A postcard showing Venice’s miniature railway, courtesy of Mary Mallory.
In the early 1900s, Los Angeles and environs were booming. Ballyhoo from groups like the Los Angeles Chamber of Commerce, railroads, the Automobile Club, realtors, and civic groups promoting Southern California as a promised land to Midwesterners and easterners stuck in cold climates drew thousands to the area. Slogans such as “the Land of Sunshine” and “Sunlit Skies of Glory” described the area as a new Eldorado for more than sixty years.
The expansion of streetcar lines by people like Henry Huntington, Eli P. Clark, and M. H. Sherman opened new areas of Los Angeles and environs to possible subdivision for all the new immigrants to the golden land. Real estate promoters rushed to fill these needs with multitudes of housing developments. One of these, New Jersey transplant Abbot Kinney, envisioned an elaborate recreation of romantic Venice, Italy, south of Ocean Park and Santa Monica as both theme park and community, from the Rancho La Ballona land he and partners had purchased.
Kinney dreamed of a beachfront theme park called Venice of America, filled with elaborate canals, entertainment piers, hotel, lecture halls, and concert, theatre, and dance venues. Deciding to finish the project on his own, Kinney hired architects Norman F. Marsh and C. H. Russell to design his concept and civil engineer Fremont Ackerman to take care of technical issues. Kinney submitted his plat of the tract with plans in 1904, proclaiming his planned community would open on Memorial Day, 1905.
The Los Angeles Herald, formerly published by Kinney, saluted its building with a long article on the May 21, 1905, proclaiming it a “resort of princely magnificence” and “creation of genius.” Kinney’s marvel consisted of 120 acres within 100 feet of the shore, with picturesque canals transporting pedestrians and traffic instead of major thoroughfares. Advertisements promoted it as a “summer city,” filled with affordable beach shore bungalows, moderately priced villas, a restaurant, and pleasure pier at the foot of Windward Avenue. The article quoted from the novel “Captains of the World” in describing visionary Kinney: “And it may be said of him that which can be said of few, that out of his dreams he cut his destiny.”
To help transport tourists through the mecca, Kinney constructed a miniature railway along the canals, offering not only visitors but prospective buyers an opportunity to view the dreamy landscape. As noted in the article, “on the farther side of Venice proper, a miniature railway will be operated along the thoroughfares leading to the waterways on which diminutive engines drawing tiny railroad cars will give visitors an opportunity to encircle the picturesque city… .”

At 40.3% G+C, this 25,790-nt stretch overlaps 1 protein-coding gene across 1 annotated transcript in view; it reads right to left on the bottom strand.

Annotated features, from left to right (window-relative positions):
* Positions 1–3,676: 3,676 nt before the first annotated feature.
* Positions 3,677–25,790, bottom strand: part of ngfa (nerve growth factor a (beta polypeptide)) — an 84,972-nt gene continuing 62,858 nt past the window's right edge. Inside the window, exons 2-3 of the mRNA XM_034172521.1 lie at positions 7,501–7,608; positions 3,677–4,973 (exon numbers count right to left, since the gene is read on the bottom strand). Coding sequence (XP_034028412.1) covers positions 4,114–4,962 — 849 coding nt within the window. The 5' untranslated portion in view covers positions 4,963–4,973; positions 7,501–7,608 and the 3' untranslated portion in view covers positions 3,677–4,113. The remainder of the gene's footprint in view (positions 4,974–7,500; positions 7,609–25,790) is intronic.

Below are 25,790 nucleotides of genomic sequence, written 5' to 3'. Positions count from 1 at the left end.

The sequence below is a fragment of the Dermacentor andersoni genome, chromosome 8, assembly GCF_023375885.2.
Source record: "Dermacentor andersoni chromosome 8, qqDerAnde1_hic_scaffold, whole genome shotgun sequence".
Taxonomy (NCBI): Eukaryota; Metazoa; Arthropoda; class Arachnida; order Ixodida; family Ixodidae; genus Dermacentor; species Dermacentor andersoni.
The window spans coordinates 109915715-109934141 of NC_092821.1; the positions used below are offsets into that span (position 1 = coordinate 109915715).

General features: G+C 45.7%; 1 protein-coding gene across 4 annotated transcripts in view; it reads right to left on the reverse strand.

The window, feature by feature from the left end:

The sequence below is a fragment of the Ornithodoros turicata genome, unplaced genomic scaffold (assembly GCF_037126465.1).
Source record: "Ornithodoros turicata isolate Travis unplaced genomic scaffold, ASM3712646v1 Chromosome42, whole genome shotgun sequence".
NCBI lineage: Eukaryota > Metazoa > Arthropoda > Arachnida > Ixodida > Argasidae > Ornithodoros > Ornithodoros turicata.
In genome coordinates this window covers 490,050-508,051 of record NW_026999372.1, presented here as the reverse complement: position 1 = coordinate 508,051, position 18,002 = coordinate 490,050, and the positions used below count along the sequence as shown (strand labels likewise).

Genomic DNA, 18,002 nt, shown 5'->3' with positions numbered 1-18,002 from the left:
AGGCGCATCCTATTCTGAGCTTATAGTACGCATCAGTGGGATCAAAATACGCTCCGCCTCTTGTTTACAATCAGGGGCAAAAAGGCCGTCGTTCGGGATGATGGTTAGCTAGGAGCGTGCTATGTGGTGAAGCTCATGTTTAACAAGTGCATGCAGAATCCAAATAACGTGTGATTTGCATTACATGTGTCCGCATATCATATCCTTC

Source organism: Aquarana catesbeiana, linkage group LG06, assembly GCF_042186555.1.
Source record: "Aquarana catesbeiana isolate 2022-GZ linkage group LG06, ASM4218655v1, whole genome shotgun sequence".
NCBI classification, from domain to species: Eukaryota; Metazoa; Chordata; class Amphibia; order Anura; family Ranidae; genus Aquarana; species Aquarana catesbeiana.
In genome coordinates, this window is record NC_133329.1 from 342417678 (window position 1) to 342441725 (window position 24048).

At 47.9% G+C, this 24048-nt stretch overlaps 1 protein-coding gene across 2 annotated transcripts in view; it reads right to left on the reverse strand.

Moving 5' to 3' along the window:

Kinney lured John J. Coit, operator of a successful 18 inch gauge railroad at Eastlake Park to supervise construction and manage operations, which ending up costing $23,000. Coit ordered a $4150 Prairie 2-6-2 oil burning engine from Los Angeles’ Johnson Machine Works, who finished it in black with silver lettering. The first set of five twelve passenger cars were painted royal blue, and the second painted was painted a bright cherry red, each with a lion’s head decorating each door, representing the symbol of Venice. Three engines carried passengers in a circular route around Venice on a five cent ride, driving over canals, stopping at the exotic zone, entrance to the midway, and making a circular path at Windward Avenue to turn around. The service yard at Venice and Abbot Kinney Boulevards consisted of a turntable, three stall engine barn, machine shop, and storage for passenger cars. The Venice Miniature Railway began operating July 30, 1905, with Carlton Kinney, the young son of the land speculator, named president. Popular with children as well as adults, as many as 600 passengers rode the train on weekends.
After bad weather and other delays pushed back construction, Kinney’s Venice finally celebrated its grand opening July 4 1905, with 40,000 people in attendance, per Jeffrey Stanton’s “Venice, California: Coney Island of the Pacific.” The area consisted of 592 residential lots, circular canals, and entertainment district, featuring aquarium, a museum of California Indian materials, boating, swimming, fishing, an assembly-like Chautauqua building, and amusement park, modeled somewhat after Chicago’s 1893 World Columbian Exposition. Going independent, the visionary erected his beachfront oasis, draining marshes and digging canals, constructing a breakwater, and erecting many of his entertainment facilities.
In late 1906, various people accused Coit and his brother Peter of stealing. The brothers asked for the engines in settlement, as they had lent their own because of heavy business. Troubles erupted and some engine parts went missing. The train shut operations for a short time while the parts were reordered and built.